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Political Dictionary of the History of Health


Lesbianism is considered in the 17th and nineteenth19th centuries, both as a physical and behavioural pathology. James Gillray, "Love-à-la-mode, or Two dear friends", XIXth century.Lesbianism is considered in the 17th and nineteenth19th centuries, both as a physical and behavioural pathology. 


   In the 16th century, an organ hitherto forgotten from the first anatomical treatises reappears in medical writings thanks to the Renaissance and ancient texts: the clitoris. With it develops the fear of autonomous female sexuality, which would not rest on vaginal penetration by a man. This concern is reflected in the figure of the «tribade», which also re-emerges in this period. The tribade is supposed to be a woman with a swollen clitoris up to the size of a small penis that she would use to penetrate other women. If the tribade is found in known medical treatises of the early seventeenth century — such as the Speech on the hermaphrodites, by Jean Riolan published in 1614 — by the end of this century, and especially the 18th century this representation is included in most of the medical speeches. It is, therefore, the Enlightenment that solidifies this confusion between lesbianism and intersexualism, especially in the medical discourses on «hermaphrodites», widely associated with tribades.


   This idea of the dangerousness of people whose sexual attributes don’t fit the norm is reflected in everyday life: in the middle of the 18th century, several people are arrested for tribadism and then released after a medical examination that determined that they are physically compliant with binary standards. 


   This is also the case in many other medical writings that reject the existence of an attraction or sexual intercourse between two women if one of them does not have an enlarged clitoris. Therefore, Barthélémy Saviard, a renowned surgeon of the early 18th century, refuses to believe his patient Marguerite Malaure when she tells him that she had relationships with women», because of the size of her clitoris. For these doctors, sexuality can only be done on a cis heterosexual model of penetration.


   However, this is not the case for everyone, and along with this model, there is another pathologization of lesbianism in medical speech, which does not necessarily involve penetration, but rather masturbation. This idea was born in the middle of the eighteenth century with the appearance of anti-masturbation literature, such as the treatise of the physician Samuel Tissot, L’onanism, published in 1760. Lesbianism is then seen as a potentially contagious disease, which is transmitted by masturbation, either individual or mutual. It is then part of a more general dynamic of pathologization of women’s bodies. This idea will develop, especially, in the 19th century, we find several medical treatises that deplore the moral state of places such as prisons, considered a high place of propagation of what is then called “clitorism”, «lesbianism» but also, always “tribadism.”


   Indeed, in the 19th century some doctors think that masturbation can be a cause of clitoris growth and the confusion between intersex and lesbian people continue, but in a less and less consensual way than it had been in the 18th century.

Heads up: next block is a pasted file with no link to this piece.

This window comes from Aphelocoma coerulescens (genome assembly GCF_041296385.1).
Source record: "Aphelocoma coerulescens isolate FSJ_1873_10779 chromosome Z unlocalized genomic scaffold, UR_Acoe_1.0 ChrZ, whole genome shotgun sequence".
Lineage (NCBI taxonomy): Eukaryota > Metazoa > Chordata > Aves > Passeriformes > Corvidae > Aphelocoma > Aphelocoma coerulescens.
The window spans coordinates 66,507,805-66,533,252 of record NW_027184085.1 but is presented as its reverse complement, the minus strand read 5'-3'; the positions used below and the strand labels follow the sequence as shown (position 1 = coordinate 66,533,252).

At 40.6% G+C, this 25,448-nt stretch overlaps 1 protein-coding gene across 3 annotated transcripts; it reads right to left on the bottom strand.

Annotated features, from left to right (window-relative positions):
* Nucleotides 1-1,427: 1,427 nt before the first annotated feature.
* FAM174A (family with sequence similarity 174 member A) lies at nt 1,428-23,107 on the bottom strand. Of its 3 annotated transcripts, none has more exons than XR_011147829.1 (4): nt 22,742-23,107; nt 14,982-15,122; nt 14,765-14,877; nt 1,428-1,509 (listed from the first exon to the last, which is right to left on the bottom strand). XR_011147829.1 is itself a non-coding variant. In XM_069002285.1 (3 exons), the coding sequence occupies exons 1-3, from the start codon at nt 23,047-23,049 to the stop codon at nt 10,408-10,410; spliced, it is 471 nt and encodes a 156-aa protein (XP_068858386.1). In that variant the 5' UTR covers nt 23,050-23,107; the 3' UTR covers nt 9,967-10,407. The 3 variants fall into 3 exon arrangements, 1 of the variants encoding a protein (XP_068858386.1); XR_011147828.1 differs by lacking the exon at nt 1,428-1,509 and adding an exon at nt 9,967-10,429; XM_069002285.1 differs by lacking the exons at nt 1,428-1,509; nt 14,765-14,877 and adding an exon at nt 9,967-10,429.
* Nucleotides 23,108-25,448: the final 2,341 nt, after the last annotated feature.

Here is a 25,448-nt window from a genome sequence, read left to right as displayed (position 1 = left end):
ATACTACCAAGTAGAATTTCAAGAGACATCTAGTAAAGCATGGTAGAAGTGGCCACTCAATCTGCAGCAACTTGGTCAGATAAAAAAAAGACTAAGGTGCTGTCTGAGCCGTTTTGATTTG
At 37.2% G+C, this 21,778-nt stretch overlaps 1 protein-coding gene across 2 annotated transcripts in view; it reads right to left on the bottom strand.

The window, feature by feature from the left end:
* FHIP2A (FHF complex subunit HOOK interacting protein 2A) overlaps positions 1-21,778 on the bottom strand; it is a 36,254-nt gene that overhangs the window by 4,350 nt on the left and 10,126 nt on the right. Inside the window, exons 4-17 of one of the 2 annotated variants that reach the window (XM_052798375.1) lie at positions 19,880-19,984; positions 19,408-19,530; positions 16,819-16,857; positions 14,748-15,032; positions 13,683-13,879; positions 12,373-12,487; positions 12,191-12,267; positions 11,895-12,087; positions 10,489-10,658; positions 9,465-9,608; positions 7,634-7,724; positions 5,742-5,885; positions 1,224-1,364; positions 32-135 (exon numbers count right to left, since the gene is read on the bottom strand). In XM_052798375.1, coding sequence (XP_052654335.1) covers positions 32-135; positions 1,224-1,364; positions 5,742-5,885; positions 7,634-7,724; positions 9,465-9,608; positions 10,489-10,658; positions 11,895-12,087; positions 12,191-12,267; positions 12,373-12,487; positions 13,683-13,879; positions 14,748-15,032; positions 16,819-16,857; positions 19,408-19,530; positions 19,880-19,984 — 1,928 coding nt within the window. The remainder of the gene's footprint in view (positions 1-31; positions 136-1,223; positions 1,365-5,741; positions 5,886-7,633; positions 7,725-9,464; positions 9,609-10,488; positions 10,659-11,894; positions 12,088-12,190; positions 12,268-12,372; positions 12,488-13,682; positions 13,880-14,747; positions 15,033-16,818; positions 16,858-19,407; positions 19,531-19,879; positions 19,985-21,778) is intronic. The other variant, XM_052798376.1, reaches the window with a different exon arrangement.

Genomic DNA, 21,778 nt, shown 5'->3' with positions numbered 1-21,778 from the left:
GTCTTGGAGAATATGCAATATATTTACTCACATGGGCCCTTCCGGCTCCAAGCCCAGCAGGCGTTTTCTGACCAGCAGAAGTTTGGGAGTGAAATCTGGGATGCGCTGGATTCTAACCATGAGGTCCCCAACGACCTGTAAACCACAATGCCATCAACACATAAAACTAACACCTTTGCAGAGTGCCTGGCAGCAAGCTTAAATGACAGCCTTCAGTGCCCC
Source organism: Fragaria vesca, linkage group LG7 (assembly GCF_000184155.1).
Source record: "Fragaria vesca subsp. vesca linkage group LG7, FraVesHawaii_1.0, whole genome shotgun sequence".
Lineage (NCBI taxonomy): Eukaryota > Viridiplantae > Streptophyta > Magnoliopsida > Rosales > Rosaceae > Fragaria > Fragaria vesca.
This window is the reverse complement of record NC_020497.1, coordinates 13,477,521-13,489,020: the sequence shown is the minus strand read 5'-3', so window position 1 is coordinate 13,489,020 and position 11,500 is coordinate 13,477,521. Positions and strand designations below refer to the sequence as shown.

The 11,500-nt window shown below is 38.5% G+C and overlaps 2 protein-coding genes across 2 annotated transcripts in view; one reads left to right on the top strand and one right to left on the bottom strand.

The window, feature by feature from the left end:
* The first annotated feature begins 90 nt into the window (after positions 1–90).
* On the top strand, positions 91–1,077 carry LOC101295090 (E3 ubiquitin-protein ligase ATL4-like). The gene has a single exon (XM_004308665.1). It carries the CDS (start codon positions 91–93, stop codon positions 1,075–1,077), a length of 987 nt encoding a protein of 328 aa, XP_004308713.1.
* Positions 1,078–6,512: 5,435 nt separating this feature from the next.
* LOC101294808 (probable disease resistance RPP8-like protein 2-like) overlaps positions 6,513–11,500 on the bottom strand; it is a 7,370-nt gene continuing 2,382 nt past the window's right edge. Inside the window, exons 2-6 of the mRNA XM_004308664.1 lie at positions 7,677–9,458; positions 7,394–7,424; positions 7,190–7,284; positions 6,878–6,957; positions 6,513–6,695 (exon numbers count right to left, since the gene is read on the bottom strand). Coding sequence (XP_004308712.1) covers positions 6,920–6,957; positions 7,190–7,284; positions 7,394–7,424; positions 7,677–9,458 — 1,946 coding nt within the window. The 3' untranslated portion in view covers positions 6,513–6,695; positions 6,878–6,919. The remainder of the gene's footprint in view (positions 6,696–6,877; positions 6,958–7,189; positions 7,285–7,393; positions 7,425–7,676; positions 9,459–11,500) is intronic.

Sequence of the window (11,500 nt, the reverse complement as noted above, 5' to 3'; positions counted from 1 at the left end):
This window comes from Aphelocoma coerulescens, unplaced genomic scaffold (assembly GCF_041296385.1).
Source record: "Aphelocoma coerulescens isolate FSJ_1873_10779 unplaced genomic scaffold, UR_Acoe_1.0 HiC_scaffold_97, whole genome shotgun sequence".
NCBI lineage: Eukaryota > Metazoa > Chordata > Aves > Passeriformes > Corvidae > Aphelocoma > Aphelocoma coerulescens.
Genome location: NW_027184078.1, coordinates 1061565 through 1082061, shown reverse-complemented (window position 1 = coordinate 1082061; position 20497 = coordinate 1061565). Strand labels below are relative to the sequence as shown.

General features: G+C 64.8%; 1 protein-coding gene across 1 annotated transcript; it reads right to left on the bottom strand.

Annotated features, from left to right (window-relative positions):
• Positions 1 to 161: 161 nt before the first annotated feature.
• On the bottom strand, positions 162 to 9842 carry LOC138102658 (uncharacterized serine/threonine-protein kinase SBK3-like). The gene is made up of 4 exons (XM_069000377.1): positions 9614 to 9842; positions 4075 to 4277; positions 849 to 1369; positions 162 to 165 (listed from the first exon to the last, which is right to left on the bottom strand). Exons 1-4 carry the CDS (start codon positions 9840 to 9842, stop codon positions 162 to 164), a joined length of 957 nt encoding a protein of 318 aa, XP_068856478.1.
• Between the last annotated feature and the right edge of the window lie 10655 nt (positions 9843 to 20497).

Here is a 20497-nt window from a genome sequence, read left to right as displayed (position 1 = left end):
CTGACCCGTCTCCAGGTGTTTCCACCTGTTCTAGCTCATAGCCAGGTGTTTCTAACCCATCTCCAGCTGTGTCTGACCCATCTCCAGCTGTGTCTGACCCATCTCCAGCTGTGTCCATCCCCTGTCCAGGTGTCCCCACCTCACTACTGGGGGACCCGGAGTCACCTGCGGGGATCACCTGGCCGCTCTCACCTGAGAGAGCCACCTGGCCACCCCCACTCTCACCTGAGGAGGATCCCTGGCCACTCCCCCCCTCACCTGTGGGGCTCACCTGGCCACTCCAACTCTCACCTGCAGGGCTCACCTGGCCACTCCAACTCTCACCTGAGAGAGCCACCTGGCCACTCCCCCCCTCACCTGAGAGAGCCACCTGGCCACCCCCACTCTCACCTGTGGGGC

Above all, the hygienists point out an idea that had been drafted in the 18th century, but which takes all its strength in the following century: it is mostly the popular classes and mainly the prostitutes who are the cause of this moral pathology. The contagion of lesbianism then takes on its full magnitude and horror and is reflected in literature.


   At the end of the 19th century, medical views on lesbians fluctuated between biological (body) and social (behaviour) stigmatization. It is in this context that German theories on homosexuality arrive in France. This word was first used in 1869 by Károly Mária Kertbeny in a German anonymous pamphlet and is part of the nascent movement of sexology. Concepts such as inversion continue to mix gender and sexuality, postulating in the case of lesbians that only women whose gendered characteristics are “reversed” — and therefore considered as male — may be attracted to other women. Similarly, lesbians continue to be considered pathologically, even if the illness is no longer physical but rather mental.


    This new medical discipline builds the foundations of homophobia and institutionalized lesbophobia that develop in the 20th century and, that are based on a medicalized vision of these sexualities. The latter is therefore based on a rich history where lesbianism has long been strongly linked to pathology with physical, moral or mental stigmas.

Read more in the dictionary : Clitoris- Hymen

Read the paper in french : Lesbianisme

Anouk Durand-Cavallino - doctorante à l’EHESS

Références :

Gretchen Schultz, Sapphic fathers: discourses of same-sex desire from nineteenth-century France, Toronto, University of Toronto press, 2015. 

Elizabeth Susan Wahl, Invisible Relations: Representations of Female Intimacy in the Age of Enlightenment, Stanford University Press, 1999.

To quote this paper : Anouk Durand-Cavallino, "Lesbianism" in Hervé Guillemain (ed.), DicoPolHiS, Le Mans Université, 2021.

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